Diddy sings for 1st time on new album

Sean Combs is giving up the gangsta rap route. He's getting romantic. And, though I'm not sure he even knows it himself, he's going R&B.

Well, “hip hop R&B,” as he put it yesterday, when he played me six tracks — still unmixed and unfinished — from his forthcoming album. I can tell you the title is “Press Play,” and it will be released on Oct. 3 by his Bad Boy label through the ailing Warner Music Group. And here's my prediction: Headlines are going to read “Diddy Saves Edgar Bronfman's Rear End.”

“Press Play” is an album of firsts. For one thing, Combs — who will be known as Diddy on this venture, not Puff or Puff Daddy or P. Diddy or Do Wah Diddy — actually sings on a record for the first time. When he told me this before he played me the songs, I have to tell you, dear readers, I felt like the guy who wants to hide the bad hors d'oeuvres in a potted plant.

But the good news is that Combs' voice is not half bad. This is where he’s a most remarkable fellow. He will run the New York Marathon or make a dramatic debut on Broadway. He seems fearless, and loves a challenge.

“It's not like, singing. It's fun singing,” he said.

“Not like Frank Sinatra,” I interposed.

“Right. No,” he laughed.

Before he played the tracks, he told me: “You can't believe how nervous I was about some of these. It was like jumping off a cliff into the ocean. But you know what? I found the water invigorating.”

He chuckled when he said it, because it sounded so good. But it's true. Combs has decided to reinvent himself, and from what I heard, it's going to work very well.

“Press Play,” like Combs' other albums, is a collaborative work. He brought in producer/writers like Kanye West, Will.i.am, Timbaland, Pharrell, Combs' pal Mario Winans, Rich Harrison, and others to create a sequence of melody-based songs about the pain and fun of being in love.

More importantly, the creative team did something considered new in hip hop: They didn't sample old recordings. Combs is most famous for turning Sting's “Every Breath You Take” into “I'll Be Missing You” with Faith Evans. But that was an expensive proposition since Sting got all the money from that.

On “Press Play,” the songs are all new. Many of them have terrific melodies and hooks. There's an unexpected freshness to the whole thing, especially in the abandoning of the gangsta bling-bling stance. Maybe seeing the success of John Legend, Alicia Keys, Kanye West, etc. has inspired Combs to go and make an R&B album.

Of course, there are guest-star vocalists. Tracks I heard featured Brandy, Christina Aguilera, Mary J. Blige, Big Boi from Outkast, Ciara, Nas, Keyshia Cole, and Nicole Scherzinger from The Pussycat Dolls. Fergie from The Black Eyed Peas is on another track, I was told. Mario Winans is heard throughout, supplying instrumental riffs.

The idea of the album, Combs told me at his Daddy's House Studios, evolved from what happens when you're alone with the music, and you press play — on your iPod, CD player, whatever. The album, which Combs has not officially sequenced yet, will begin with a spoken-word number called “The Future.”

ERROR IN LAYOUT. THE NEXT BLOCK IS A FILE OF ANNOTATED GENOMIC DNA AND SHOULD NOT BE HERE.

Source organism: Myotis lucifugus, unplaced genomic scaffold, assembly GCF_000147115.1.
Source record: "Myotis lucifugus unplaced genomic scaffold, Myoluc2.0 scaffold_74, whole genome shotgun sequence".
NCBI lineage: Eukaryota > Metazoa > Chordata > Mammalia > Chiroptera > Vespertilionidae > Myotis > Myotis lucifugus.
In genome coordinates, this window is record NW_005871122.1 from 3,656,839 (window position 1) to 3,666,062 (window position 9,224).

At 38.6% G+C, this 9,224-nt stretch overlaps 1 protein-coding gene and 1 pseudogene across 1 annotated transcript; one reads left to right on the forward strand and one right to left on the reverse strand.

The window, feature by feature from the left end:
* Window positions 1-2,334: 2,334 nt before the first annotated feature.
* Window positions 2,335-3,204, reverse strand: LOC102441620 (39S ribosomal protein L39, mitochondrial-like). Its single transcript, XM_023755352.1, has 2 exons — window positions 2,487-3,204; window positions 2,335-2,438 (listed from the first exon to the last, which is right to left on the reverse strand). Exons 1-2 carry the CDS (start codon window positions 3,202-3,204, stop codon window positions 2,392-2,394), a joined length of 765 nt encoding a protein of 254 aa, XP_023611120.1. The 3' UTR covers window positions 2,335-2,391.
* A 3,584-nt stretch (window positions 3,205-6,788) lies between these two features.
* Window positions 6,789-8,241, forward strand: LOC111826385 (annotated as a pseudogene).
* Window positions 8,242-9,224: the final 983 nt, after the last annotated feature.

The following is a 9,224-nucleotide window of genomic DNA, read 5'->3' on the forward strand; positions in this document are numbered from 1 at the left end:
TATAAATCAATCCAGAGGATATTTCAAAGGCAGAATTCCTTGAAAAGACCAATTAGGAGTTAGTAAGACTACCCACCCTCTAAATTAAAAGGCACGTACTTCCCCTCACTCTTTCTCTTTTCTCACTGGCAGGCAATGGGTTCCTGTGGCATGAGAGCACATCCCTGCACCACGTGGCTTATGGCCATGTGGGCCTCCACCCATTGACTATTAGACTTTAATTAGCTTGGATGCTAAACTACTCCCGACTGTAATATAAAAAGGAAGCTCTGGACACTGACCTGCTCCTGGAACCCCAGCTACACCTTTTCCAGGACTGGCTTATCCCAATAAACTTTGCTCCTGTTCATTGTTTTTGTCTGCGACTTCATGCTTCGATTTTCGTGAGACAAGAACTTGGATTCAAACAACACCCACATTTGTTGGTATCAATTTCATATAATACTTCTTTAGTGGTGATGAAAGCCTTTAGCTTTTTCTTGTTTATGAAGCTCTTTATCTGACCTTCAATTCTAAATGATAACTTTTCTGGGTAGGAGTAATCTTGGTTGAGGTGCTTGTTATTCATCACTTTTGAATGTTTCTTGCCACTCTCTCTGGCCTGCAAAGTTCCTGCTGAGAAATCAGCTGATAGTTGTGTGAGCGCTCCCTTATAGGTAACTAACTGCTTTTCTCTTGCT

“It's my character statement,” he told me. “I learned that in acting class.”

You could call it a “soft rap,” but it also has political overtones. In it, he proclaims: “This is the man who's provided more jobs than the Armed Services.” He has visions of becoming the first black president.

The first two songs I heard were conventional Diddy.

“You don't want to take everyone on a left turn right away,” he said. The first single, “Come to Me,” features The Pussycat Dolls’ Nicole. “Tell Me” puts Aguilera front and center, and Diddy raps, “I don't want to control you, I want to console you.”

But that's it for the Diddy of old. The next four numbers, one after another, are a sharp change from his previous outings. He sings — I mean, sings — two numbers: the very pop, very cool “Special Feelings,” which features Winans on keyboards and could easily be a Stevie Wonder number; and “Last Night,” a prospective single that showcases Keyshia Cole with a rich production and memorable melody. Of the latter song, he says, “This is where the pain starts.”

There are still three more songs he wants me to hear. “Thought You Said,” which follows “Last Night” as a number about recriminations between lovers, sounds as if it may be the album's centerpiece. Brandy has the lead vocal, and she is so good you wonder what happened to her solo career. She seems to just be a guest star on other people's albums now. A good pop number with Big Boi and Ciara follows. And then Diddy gives me a smattering of Mary J. Blige railing against a dissonant jazz horn and rhythm section. The song isn't finished yet, but if it keeps going this way, no one's going to believe what's happened here.

Next week, Combs hits The Roxy in Los Angeles, where he'll film a complicated video with director Chris Robinson. “It's four little stories, with actors,” he said. Next February, he'll head out on his first major tour in five years, with his ensemble — dubbed by him The Greatest Band in the Land — and his singers, whom he calls “The Voices.”

So brace yourselves for October 3rd, friends, and get ready to “Press Play.” After this last week — when the top 10 albums sold a total of 600,000 copies — we've got to hope that Diddy will be the cure for an ailing business. It sure seems like he'll pull it off.

By Roger Friedman
Foxnews.com

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